Demetrius (deh-MEE-tree-uhs), a rather fickle Athenian youth. He deserts his first love, Helena, to win the approval of Hermia’s father for marriage with her, but he cannot win Hermia herself. His affections are returned, by Oberon’s herb, to Helena, and he is wed to her on his duke’s marriage day.

Lysander

Lysander (lih-SAN-dur), Hermia’s sweetheart, who plans their elopement to escape Theseus’ decree that the girl must follow her father’s will or enter a nunnery. He brashly argues with Demetrius, first over Hermia, then over Helena, before he is happily wed to his first love.

Nick Bottom

Nick Bottom, a good-natured craftsman and weaver. He is so enthralled by the prospect of Quince’s play, Pyramus and Thisbe, that he longs to play all the other parts in addition to his assigned role of the hero. He is supremely complacent as Titania’s paramour and takes for granted the services of the fairies who scratch the ass’s ears placed on his head by Puck. He marvels at his “most rare vision” after his release from the fairy spell.

Peter Quince

Peter Quince, a carpenter, director of the infamous play of “tragical mirth” presented in honor of Theseus’ wedding. Completely well-meaning, he illustrates, as he mangles his prologue, the “love and tongue-tied simplicity” of which Theseus speaks.

Snug

Snug, a joiner,

Snout

Snout, a tinker,

Flute

Flute, a bellows-maker, and

Starveling

Starveling, a tailor, the other craftsmen-actors who portray, respectively, Lion, Wall, Thisbe, and Moonshine.

Egeus

Egeus (ee-JEE-uhs), Hermia’s father. He is determined that his daughter will marry Demetrius, not Lysander, whom she loves.

Philostrate

Philostrate (FIH-los-trayt), Theseus’ master of the revels.

Peaseblossom

Peaseblossom,

Cobweb

Cobweb,

Moth

Moth, and

Mustardseed

Mustardseed, Titania’s fairy attendants who wait on Bottom.

A Midsummer Night's Dream Character Analysis

Note on the Character Analysis

Note: While the older couples in A Midsummer Night's Dream have greater depth than the Athenian youths and their female mates,...

(The entire section is 100 words.)

Bottom (Character Analysis)

Nick Bottom, the weaver, first appears in I.ii, with the other mechanicals, or clowns (Quince, Snug, Flute, Snout, and Starveling), as they...

(The entire section is 934 words.)

Demetrius (Character Analysis)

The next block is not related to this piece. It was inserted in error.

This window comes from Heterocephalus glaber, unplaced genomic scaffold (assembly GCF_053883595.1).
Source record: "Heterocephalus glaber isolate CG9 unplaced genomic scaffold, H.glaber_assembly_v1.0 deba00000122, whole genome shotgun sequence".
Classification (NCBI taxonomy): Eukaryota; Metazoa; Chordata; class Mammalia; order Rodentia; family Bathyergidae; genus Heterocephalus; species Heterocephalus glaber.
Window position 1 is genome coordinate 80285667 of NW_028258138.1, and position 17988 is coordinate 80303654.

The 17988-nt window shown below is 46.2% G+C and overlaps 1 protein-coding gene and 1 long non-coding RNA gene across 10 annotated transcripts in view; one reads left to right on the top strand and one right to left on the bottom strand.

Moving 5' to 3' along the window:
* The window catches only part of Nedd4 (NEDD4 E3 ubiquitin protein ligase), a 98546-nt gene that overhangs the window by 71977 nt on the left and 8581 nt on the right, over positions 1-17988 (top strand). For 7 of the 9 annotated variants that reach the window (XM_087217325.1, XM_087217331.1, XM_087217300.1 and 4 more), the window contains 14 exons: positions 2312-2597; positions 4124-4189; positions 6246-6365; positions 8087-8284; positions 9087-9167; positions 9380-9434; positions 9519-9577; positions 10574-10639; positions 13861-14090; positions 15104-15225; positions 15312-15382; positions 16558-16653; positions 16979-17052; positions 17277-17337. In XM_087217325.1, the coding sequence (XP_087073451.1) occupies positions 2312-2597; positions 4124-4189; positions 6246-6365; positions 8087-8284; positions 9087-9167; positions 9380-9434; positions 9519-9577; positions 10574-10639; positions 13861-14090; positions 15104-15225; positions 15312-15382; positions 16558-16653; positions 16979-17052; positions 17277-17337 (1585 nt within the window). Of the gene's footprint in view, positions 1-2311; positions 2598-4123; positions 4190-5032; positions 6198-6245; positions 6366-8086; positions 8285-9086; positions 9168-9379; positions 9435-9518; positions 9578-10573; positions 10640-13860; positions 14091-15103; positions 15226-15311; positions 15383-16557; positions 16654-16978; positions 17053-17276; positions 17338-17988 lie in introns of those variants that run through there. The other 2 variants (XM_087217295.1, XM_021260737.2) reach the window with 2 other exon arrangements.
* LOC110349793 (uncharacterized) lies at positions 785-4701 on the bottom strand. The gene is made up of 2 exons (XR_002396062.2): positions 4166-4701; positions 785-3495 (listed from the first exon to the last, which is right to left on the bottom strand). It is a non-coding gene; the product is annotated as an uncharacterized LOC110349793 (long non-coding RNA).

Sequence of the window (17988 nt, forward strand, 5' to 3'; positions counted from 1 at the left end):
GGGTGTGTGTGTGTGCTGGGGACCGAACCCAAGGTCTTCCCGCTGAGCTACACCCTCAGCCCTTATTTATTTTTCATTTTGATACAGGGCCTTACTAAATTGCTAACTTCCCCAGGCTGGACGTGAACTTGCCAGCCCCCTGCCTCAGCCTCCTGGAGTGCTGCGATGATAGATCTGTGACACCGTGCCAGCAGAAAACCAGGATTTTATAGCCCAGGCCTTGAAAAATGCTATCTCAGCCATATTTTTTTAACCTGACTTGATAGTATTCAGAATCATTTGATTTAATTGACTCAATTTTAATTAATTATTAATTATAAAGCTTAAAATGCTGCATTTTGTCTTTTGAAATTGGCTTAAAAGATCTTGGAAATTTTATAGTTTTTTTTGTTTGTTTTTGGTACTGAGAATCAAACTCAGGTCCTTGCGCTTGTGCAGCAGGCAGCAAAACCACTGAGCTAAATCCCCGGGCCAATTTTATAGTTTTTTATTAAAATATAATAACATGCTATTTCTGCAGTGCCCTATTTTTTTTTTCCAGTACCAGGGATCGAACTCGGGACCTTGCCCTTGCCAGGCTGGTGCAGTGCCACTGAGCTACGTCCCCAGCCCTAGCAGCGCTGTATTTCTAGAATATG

Demetrius first appears in I.i with Egeus, Hermia, and Lysander. Egeus speaks highly of Demetrius, calling him "my noble lord" (I.i.24), and...

(The entire section is 516 words.)

Helena (Character Analysis)

In the first scene of the play, we are introduced to Helena's problem: she desperately loves Demetrius, but he is in love with her friend...

(The entire section is 417 words.)

Hermia (Character Analysis)

Hermia's dilemma is introduced early in the first scene of the play, as her father Egeus complains to the duke that she refuses to marry...

(The entire section is 486 words.)

Hippolyta (Character Analysis)

The play opens as Hippolyta and Theseus are discussing their upcoming marriage. Theseus comments that he

woo'd...

(The entire section is 393 words.)

Lysander (Character Analysis)

Lysander first appears in I.i with his love Hermia, her father Egeus, and his competitor for Hermia's love, Demetrius. Egeus accuses Lysander...

(The entire section is 497 words.)

Oberon (Character Analysis)

Oberon, the king of the fairies, first appears in II.ii. He is arguing with his queen, Titania, over a changeling (a child exchanged by...

(The entire section is 583 words.)

Puck (Character Analysis)

Puck, a sprite also known as Robin Goodfellow, first appears in II.ii as he and a fairy discuss the troubles Oberon and Titania are having....

(The entire section is 540 words.)

Theseus (Character Analysis)

The play opens as Theseus and his bride-to-be, Hippolyta, are discussing their upcoming marriage. Theseus comments that he ''woo'd thee...

(The entire section is 754 words.)

Other Characters (Descriptions)

Attendants
Attendants appear in several scenes during the play, and are sometimes mentioned in the stage directions as "others"...

(The entire section is 2265 words.)